jgillis edited this page Feb 23, 2017 · 237 revisions

Installing CasADi

Option 1: Binary installation (recommended)

Grab a binary from the table:

Windows 64 bit Linux (14.04+) Mac
Matlab R2014b or later R2014b or later R2015a or later
R2014a or later R2014a or later R2014b or later
R2013a or later R2014a or later
Octave 4.0.2+ 4.0.2+ 4.0.2+
Python Py27 (py 32bit or py 64bit ) Py27 Py27
Py35 (py 32bit or py 64bit ) Py35 Py35

or see download page for more options/versions ...

Unzip in your home directory and adapt the path:

Matlab/Octave Python
import casadi.*
x = MX.sym('x')
from sys import path
from casadi import *
x = MX.sym("x")

Get started with the example pack.

What follows are more detailed install instructions.

If you are new to (scientific) Python, first install it on Linux or Windows.

If you have installed a release of CasADi older than 2.3.0, it is highly recommended to remove it first: use the "remove installed programs" functionality on Windows, or sudo dpkg --remove python-casadi in Linux, and follow the instructions below. Versions later than 2.3.0 can happily coexist.

The binaries include the solvers that are distributed with the tool (Sundials, qpOASES, CSparse) as well as IPOPT (shipped with the MUMPS linear solver; HSL is available through IPOPT's dynamic loader).

Some plugins require extra prerequisites to work on Linux. You can deal with them after you get basic CasADi up and running.

On our download page, locate and download the binary archive of your choice:

Python Matlab
Linux/Mac casadi-py*-np*-*.tar.gz casadi-matlab*-*.tar.gz
Windows casadi-py*-np*-*.zip casadi-matlab*-*.zip

Note: the Windows binaries are all for 64-bit systems. The default binary is for a 32-bit python installation on the 64-bit system (like the one provided by python-(x,y)). There is a variant with "-64" appended to the name for a 64-bit Python installation. Note: some binaries have "-Debug" appended to their names. These run slower, but have debugging info included.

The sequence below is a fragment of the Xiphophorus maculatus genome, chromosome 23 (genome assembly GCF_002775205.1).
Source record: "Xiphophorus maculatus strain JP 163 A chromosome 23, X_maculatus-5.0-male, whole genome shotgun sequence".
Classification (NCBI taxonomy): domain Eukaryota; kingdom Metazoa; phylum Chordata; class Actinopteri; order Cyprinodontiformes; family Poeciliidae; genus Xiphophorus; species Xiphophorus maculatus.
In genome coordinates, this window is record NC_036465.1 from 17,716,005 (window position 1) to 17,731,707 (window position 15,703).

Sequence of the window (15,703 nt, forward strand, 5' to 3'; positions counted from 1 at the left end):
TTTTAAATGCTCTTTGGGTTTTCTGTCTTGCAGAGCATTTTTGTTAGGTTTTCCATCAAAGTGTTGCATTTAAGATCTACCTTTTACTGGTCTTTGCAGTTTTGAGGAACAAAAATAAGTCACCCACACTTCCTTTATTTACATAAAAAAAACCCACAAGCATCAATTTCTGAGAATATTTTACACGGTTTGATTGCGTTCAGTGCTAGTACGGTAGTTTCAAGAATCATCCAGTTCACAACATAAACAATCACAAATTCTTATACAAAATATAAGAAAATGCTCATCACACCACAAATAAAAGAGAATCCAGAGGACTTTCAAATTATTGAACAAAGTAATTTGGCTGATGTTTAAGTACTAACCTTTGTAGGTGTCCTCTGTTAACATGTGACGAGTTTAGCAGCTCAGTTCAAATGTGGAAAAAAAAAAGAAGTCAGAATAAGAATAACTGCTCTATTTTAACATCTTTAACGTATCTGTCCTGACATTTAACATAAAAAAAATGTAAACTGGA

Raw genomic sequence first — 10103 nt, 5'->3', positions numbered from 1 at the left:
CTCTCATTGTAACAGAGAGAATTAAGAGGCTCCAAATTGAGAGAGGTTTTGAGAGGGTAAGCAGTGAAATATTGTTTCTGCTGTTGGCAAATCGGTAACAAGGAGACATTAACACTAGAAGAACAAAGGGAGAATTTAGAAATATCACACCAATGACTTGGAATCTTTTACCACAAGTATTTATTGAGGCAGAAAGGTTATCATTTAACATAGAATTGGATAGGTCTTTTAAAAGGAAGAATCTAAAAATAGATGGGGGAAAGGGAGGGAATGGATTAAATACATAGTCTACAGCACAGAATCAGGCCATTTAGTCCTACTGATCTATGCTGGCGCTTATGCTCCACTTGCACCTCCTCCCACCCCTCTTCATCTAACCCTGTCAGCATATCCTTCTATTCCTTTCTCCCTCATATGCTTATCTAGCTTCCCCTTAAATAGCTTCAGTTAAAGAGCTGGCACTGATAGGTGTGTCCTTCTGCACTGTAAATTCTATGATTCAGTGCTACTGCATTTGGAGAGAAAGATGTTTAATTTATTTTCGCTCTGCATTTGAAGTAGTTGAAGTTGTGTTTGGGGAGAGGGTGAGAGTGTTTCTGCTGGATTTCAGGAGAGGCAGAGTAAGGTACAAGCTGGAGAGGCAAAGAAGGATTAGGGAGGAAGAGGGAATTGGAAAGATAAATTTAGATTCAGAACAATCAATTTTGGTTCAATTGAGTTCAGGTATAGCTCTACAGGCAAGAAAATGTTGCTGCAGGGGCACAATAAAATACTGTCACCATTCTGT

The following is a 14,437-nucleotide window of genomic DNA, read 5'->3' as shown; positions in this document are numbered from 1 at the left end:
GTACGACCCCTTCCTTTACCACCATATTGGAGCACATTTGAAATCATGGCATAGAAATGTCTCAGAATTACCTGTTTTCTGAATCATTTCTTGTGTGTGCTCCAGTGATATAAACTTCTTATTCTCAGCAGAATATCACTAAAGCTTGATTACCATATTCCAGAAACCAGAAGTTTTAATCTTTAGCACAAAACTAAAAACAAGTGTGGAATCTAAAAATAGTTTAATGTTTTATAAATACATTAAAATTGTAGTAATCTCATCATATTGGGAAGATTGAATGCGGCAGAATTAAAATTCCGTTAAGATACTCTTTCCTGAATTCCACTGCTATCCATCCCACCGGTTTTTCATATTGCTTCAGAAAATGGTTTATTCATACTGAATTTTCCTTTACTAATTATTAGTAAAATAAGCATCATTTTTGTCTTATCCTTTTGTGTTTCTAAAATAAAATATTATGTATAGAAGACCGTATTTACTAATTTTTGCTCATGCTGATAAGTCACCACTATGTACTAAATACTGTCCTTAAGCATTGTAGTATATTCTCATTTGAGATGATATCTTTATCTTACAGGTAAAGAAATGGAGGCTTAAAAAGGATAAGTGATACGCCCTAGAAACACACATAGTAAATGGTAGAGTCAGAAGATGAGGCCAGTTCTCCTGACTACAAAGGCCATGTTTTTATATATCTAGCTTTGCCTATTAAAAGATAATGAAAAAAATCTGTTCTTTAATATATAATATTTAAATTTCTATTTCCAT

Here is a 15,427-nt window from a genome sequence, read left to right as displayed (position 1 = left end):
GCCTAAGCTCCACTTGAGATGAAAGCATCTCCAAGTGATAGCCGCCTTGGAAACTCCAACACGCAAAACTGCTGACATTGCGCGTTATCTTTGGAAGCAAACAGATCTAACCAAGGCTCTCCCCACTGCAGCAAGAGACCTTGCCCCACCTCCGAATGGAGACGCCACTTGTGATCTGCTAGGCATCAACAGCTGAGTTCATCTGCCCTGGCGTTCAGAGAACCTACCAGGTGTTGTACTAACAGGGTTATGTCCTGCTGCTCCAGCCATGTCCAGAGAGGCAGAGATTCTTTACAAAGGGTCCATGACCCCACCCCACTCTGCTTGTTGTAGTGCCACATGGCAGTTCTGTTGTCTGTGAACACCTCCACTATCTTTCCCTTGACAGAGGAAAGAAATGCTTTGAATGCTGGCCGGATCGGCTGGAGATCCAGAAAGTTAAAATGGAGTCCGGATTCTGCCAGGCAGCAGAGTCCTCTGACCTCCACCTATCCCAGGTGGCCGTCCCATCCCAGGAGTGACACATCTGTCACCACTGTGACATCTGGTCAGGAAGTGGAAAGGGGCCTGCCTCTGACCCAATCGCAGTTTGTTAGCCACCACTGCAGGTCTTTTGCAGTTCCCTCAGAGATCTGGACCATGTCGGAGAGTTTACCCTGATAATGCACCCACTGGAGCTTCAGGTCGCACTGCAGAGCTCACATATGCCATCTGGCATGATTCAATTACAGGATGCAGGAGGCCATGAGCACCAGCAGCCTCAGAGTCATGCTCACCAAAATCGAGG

Simply extract the archive such that a folder with the same name as the archive is created. We will refer to this folder as casadiinstalldir. It may be e.g. "C:\Downloads\casadi-py27-np1.9.1-v3.1.0" in your case.

Note: some users have reported problems when CasADi is put in the 'toolbox' directory of Matlab itself (errors like: NewPointerObj problem. creating SwigRef as opposed to casadi.DM). Better not do that, just put in your home.

You can immediately test out the installation:

In Python:

import sys
from casadi import *
x = MX.sym("x")
print jacobian(sin(x),x)


import casadi.*
x = MX.sym('x')

Please contact us if this mechanism fails for you, or if you wish to see support for other versions.

To make the installation more permanent:

For Python: add casadiinstalldir to the PYTHONPATH environmental variable

This is system dependent. On Linux/Mac, you would typically add a line like the following to your .bashrc (for Mac .profile) file in the home directory:

export PYTHONPATH=$PYTHONPATH:casadiinstalldir

On Windows, you go to explorer, right click my computer, choose advanced options and select environmental variables.

For MATLAB/Octave: savepath

To help you get started, you can download the example pack.

An unofficial builds can be found for Fedora and CentOS and Archlinux.

Option 2: Build from sources

CasADi is written in self-contained C++, making heavy use of the C++ standard library, thus requiring nothing but a reasonably recent C++ compiler (with support for C++11). To build the code, we use CMake, version 2.8. The Python front-end requires SWIG (version 2.0 or newer). It has been written for Python 2.7, but has also been tested successfully on earlier Python 2.5 and 2.6. We show below how to get these dependencies and then to compile CasADi from sources.

Instructions on how to compile CasADi from sources:

For the Matlab front-end there are generic compile instruction at the Matlab page.

Option 3: CasADi on Conda

A build of CasADi-Python is available for the Conda environment in Linux and Mac (currently no Windows support).

After installing either miniconda or anaconda, installation is as easy as

conda config --add channels conda-forge 
conda install casadi

You should then be able to load up python and import casadi with no problems. If you get errors and don't have a recent conda install, try a conda update conda. Builds are available for Python 2.7, 3.5, and 3.6, and numpy 1.12. The build contains the IPOPT interface, but not any other third-party solvers.

For error reports relating to the conda install, we refer to conda-forge/casadi-feedstock. Thanks to Peter St. John for this contribution.